Most people attempt listening to web radio stations streaming online with itsy-bitsy teeny-tiny not-so-nice flat sounding computer speakers, as well as, using lower quality sound cards that come standard with your computer purchase. That can make it difficult to fully enjoy catching your favorite radio programs or any audio over the Net.

Mark Twain said: "Kindness is a language which the deaf can hear, and the blind can read." Time to be merciful and compassionate on your ears, discover what you've been missing, making computer audio into the pleasurable experience it was meant to be! It's time to take internet radio listening to the next level, and it's easier to accomplish than you might think.

If you already have a stereo receiver-amplifier and a computer, you may only need to make a trip to your favorite electronics store to get the correct connecting cables and maybe a simple adapter.

Take a close look at the front and back of your computer to see what it has for audio jacks, also the back of your stereo amp. Most computers at least have a 1/8" stereo jack so you can plug in headphones. A sound card in the back will have a 1/8" jack as well. With an adapter that's easy to find, one can connect a stereo system, CD player, etc. to the computer's audio.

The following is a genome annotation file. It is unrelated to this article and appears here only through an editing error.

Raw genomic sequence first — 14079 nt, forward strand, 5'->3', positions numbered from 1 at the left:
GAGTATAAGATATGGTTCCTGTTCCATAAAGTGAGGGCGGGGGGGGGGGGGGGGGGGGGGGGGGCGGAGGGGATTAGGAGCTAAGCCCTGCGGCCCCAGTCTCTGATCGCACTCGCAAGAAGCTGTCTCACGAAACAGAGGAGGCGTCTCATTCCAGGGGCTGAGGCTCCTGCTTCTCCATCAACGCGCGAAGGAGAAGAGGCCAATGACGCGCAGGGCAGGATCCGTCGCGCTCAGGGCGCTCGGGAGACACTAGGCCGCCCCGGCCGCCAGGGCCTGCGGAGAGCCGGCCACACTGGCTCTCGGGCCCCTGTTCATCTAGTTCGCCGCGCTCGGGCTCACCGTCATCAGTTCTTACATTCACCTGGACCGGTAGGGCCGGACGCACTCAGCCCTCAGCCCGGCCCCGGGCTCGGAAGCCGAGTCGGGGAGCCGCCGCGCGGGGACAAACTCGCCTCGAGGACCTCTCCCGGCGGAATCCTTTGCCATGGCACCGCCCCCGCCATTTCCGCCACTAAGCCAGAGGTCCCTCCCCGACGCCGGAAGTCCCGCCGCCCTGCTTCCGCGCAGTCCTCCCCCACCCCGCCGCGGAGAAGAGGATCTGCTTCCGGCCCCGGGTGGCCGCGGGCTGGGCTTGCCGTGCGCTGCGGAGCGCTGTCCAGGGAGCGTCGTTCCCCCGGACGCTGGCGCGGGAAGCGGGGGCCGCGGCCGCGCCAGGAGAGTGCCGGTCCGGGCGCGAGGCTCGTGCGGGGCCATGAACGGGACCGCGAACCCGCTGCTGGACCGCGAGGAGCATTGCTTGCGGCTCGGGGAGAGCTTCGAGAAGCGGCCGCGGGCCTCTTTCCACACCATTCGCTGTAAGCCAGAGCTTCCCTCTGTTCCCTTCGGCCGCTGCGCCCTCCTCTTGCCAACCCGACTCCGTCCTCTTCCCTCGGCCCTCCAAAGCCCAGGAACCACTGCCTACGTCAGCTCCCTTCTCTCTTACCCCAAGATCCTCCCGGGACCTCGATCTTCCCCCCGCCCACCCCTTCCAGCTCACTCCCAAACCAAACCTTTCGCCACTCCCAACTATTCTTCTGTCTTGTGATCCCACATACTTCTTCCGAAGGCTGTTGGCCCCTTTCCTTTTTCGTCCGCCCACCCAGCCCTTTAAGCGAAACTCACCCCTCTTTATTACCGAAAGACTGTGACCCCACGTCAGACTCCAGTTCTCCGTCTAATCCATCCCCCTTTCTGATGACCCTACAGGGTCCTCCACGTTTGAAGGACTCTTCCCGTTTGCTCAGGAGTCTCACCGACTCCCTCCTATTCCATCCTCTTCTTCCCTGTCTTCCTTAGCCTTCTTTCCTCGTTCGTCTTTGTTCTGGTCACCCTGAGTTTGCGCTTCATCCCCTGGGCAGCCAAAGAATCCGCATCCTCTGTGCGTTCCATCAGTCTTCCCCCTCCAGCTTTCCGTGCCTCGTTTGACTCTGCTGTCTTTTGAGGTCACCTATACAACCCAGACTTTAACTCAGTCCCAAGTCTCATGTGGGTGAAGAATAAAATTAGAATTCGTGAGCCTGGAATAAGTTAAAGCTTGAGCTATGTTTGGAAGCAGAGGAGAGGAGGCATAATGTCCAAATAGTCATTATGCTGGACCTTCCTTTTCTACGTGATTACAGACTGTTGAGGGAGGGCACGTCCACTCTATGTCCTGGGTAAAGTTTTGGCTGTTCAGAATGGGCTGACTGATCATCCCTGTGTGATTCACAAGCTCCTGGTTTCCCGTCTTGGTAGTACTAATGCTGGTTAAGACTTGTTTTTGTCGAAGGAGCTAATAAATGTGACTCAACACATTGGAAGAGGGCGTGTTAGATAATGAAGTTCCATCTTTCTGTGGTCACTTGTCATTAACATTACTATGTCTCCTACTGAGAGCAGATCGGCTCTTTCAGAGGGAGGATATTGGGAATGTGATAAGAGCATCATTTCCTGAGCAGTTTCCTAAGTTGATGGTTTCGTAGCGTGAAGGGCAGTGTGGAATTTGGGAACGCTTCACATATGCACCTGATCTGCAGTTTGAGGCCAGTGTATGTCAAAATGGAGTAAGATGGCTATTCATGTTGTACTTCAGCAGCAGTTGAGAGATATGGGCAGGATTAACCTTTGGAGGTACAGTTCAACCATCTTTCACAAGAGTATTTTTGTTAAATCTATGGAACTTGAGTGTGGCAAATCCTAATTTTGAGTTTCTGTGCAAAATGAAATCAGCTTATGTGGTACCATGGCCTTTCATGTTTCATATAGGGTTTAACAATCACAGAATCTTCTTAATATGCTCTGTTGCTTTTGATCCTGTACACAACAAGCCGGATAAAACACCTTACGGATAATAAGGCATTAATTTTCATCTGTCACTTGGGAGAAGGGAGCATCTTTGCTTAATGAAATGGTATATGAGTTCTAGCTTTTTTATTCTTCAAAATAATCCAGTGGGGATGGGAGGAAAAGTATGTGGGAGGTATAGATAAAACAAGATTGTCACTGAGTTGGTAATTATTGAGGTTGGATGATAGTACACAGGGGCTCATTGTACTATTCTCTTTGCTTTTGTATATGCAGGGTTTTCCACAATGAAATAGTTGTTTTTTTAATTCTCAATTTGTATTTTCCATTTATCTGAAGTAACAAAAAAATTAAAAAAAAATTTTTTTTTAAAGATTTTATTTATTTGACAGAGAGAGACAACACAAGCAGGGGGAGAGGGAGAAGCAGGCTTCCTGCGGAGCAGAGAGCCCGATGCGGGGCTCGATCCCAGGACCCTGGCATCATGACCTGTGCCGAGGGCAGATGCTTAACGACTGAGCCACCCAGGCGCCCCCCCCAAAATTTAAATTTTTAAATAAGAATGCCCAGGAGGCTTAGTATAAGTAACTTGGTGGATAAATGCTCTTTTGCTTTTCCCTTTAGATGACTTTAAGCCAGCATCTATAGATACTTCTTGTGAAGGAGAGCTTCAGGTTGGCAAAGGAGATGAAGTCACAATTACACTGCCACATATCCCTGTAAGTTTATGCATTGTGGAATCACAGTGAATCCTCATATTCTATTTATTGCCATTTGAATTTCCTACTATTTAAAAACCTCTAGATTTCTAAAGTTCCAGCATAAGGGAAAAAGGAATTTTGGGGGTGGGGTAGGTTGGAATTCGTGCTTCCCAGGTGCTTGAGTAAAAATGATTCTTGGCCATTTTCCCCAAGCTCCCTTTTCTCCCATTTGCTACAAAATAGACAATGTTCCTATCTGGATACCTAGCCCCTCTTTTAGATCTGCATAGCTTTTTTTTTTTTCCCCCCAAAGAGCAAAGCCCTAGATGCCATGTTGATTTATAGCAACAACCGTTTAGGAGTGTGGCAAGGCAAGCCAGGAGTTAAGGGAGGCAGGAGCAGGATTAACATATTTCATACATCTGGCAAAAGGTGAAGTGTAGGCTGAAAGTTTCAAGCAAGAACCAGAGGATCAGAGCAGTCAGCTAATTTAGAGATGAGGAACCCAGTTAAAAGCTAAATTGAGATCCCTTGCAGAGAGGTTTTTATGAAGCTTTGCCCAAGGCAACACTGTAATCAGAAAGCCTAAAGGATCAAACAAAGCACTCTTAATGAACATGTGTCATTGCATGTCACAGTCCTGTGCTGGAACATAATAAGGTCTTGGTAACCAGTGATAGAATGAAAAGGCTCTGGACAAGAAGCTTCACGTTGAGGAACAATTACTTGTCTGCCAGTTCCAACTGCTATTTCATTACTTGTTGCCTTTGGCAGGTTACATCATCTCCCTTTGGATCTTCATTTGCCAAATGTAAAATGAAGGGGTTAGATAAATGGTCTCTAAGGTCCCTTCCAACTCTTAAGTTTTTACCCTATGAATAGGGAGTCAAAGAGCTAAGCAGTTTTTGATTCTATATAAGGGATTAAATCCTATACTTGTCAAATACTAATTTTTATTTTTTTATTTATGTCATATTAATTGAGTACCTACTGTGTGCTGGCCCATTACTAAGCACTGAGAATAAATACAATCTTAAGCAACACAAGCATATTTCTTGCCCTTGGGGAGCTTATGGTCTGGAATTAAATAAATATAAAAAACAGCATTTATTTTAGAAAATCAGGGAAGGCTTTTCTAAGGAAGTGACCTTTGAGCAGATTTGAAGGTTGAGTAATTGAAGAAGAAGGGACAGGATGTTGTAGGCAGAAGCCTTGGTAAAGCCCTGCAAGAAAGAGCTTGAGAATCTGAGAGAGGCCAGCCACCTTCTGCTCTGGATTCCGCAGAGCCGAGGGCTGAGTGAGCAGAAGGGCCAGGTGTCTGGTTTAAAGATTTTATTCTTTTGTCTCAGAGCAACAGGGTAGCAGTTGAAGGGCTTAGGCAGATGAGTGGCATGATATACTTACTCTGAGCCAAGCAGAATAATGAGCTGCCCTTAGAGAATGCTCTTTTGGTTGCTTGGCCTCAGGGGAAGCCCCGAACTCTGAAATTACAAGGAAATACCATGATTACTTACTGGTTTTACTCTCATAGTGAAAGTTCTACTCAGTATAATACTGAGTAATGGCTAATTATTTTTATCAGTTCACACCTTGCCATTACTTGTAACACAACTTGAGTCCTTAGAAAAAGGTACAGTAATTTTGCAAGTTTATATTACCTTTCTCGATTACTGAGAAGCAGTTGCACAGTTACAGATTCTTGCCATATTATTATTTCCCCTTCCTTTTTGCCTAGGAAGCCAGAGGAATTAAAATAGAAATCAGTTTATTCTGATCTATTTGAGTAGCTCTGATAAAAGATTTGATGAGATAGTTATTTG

On the back of your computer, plug in the RCA audio connecting cables to the audio "OUT". Connect the other end of those to the audio "IN" on the back of your stereo receiver (or whatever you're using for an audio amplifier powering your speakers).

For only the cost of a few feet of cable and perhaps an adapter, the much larger speakers of your stereo are now pressed into service, being fed audio from your computer.

If you're shopping for a new computer and want to make the best use of it for web audio - and I certainly hope you do - there are some exciting options these days for connoisseurs of sound. Choose, or have custom-built, a computer that gives you more ways to plug in an external amp. What I described above lets you crank up the volume, making it possible for you to enjoy analog audio from the web, but there are also more advanced digital possibilities for the true audiophile.